Detection of antibodies to Toxoplasma gondii in wild animals in Brazil
MetadataShow full item record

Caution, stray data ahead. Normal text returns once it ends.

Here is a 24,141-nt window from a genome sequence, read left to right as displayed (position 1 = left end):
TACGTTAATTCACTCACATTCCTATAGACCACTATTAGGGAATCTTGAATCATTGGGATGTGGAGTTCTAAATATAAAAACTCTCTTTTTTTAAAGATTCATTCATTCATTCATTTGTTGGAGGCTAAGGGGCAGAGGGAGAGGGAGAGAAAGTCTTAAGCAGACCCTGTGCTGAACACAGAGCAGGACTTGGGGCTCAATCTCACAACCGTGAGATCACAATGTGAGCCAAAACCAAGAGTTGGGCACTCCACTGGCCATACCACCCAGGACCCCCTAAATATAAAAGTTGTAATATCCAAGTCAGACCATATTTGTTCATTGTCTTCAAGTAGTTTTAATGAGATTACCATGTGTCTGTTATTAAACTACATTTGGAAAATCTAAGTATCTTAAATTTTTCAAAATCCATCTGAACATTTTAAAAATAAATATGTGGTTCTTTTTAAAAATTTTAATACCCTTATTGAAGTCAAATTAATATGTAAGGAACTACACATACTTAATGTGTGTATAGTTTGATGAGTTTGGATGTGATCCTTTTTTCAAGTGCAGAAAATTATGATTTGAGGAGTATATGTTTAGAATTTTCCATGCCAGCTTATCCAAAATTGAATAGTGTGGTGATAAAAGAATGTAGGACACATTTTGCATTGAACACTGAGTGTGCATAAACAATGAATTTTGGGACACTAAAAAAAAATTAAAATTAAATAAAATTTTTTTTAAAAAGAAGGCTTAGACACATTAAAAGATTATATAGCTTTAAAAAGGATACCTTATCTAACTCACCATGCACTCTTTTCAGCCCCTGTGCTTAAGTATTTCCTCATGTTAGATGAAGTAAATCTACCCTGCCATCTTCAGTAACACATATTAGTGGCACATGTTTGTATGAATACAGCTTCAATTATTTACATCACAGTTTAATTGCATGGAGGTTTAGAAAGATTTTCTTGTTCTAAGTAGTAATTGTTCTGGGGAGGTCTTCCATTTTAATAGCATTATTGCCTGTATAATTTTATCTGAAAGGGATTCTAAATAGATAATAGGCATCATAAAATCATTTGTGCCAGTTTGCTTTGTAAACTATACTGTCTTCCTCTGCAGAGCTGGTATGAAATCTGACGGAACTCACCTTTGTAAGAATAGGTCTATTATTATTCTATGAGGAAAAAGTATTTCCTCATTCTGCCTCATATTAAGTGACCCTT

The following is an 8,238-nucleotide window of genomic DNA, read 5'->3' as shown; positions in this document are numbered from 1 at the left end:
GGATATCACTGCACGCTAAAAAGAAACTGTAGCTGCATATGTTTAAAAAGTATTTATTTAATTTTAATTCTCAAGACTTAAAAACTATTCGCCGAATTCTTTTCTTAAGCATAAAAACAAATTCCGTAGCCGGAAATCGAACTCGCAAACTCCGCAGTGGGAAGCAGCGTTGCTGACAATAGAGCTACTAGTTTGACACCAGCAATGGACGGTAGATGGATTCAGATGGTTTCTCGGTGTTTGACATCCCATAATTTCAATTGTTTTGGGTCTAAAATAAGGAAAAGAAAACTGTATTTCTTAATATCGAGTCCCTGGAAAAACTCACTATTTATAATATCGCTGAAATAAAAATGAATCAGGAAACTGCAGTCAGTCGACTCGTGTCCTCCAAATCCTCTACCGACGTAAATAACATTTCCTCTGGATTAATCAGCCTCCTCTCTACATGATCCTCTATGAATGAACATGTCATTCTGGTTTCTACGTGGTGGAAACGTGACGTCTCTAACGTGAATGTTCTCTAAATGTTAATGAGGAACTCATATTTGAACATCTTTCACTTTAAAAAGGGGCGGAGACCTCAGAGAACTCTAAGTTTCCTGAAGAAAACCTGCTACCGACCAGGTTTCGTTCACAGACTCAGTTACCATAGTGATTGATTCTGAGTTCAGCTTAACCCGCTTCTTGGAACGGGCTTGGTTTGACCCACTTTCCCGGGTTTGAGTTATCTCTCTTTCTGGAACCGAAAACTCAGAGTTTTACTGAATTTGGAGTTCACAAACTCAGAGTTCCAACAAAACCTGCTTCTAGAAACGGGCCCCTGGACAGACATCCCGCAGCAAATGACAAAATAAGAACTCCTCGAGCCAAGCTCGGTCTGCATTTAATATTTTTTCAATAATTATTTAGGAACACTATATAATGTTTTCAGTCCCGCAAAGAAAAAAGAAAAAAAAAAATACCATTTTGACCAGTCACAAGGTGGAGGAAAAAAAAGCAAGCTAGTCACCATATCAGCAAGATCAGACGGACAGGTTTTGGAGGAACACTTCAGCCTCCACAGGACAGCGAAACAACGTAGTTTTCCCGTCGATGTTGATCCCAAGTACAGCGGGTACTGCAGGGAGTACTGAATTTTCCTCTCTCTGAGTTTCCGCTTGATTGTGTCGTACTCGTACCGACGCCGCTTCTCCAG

Background Toxoplasmosis is a worldwide zoonosis caused by an obligate intracellular protozoan parasite, Toxoplasma gondii, that affects all warm-blooded animals, including wild animals. The increased number of cases of parasitic infections is mainly due to the destruction of environmental conservation areas, which is driving wild animals out of their habitats and towards urban areas. In this study, the occurrence of T. gondii infection was investigated by the modified agglutination test (MAT) in 26 different species of run over and injured wild animals that were treated at a Brazilian university veterinary hospital, from June 2007 to August 2008. Findings Of the studied animals, six (23.1%; CI95% 11.1-42.2%) had T. gondii antibodies, with titers equal to 10 (4; 66.7%) and 40 (2; 33.3%). The species Pseudalopex vetulus, Cerdocyon thous, Hydrochoerus hydrochaeris and Tapyrus terrestris had titers of 10, while Alouatta caraya and Puma concolor had titers of 40. There was no significant association regarding age, gender or purpose of care (p > 0.05). Conclusions Carnivorous, herbivorous and omnivorous wild animals are potential sentinels of human toxoplasmosis, especially when wild felids are present, maintaining the environmental contamination.